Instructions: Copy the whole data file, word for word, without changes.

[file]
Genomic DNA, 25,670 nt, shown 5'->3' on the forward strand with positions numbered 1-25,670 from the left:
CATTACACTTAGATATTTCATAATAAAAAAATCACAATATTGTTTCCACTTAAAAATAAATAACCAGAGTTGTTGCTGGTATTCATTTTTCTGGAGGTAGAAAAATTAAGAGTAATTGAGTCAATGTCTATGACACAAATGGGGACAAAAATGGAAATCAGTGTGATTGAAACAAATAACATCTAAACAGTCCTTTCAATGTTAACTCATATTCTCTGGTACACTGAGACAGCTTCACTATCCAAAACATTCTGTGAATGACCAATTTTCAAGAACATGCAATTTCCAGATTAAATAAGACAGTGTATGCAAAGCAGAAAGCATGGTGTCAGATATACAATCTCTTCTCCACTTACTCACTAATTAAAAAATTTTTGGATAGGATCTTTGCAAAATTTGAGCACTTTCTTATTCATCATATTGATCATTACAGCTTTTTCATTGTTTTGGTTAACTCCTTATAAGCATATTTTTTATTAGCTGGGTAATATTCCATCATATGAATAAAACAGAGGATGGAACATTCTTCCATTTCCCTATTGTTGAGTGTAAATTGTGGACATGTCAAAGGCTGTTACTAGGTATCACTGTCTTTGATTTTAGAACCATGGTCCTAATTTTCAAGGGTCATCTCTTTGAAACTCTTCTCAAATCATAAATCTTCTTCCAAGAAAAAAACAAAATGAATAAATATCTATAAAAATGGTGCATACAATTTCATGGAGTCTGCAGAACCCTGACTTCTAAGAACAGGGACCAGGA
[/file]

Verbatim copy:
Genomic DNA, 25,670 nt, shown 5'->3' on the forward strand with positions numbered 1-25,670 from the left:
CATTACACTTAGATATTTCATAATAAAAAAATCACAATATTGTTTCCACTTAAAAATAAATAACCAGAGTTGTTGCTGGTATTCATTTTTCTGGAGGTAGAAAAATTAAGAGTAATTGAGTCAATGTCTATGACACAAATGGGGACAAAAATGGAAATCAGTGTGATTGAAACAAATAACATCTAAACAGTCCTTTCAATGTTAACTCATATTCTCTGGTACACTGAGACAGCTTCACTATCCAAAACATTCTGTGAATGACCAATTTTCAAGAACATGCAATTTCCAGATTAAATAAGACAGTGTATGCAAAGCAGAAAGCATGGTGTCAGATATACAATCTCTTCTCCACTTACTCACTAATTAAAAAATTTTTGGATAGGATCTTTGCAAAATTTGAGCACTTTCTTATTCATCATATTGATCATTACAGCTTTTTCATTGTTTTGGTTAACTCCTTATAAGCATATTTTTTATTAGCTGGGTAATATTCCATCATATGAATAAAACAGAGGATGGAACATTCTTCCATTTCCCTATTGTTGAGTGTAAATTGTGGACATGTCAAAGGCTGTTACTAGGTATCACTGTCTTTGATTTTAGAACCATGGTCCTAATTTTCAAGGGTCATCTCTTTGAAACTCTTCTCAAATCATAAATCTTCTTCCAAGAAAAAAACAAAATGAATAAATATCTATAAAAATGGTGCATACAATTTCATGGAGTCTGCAGAACCCTGACTTCTAAGAACAGGGACCAGGA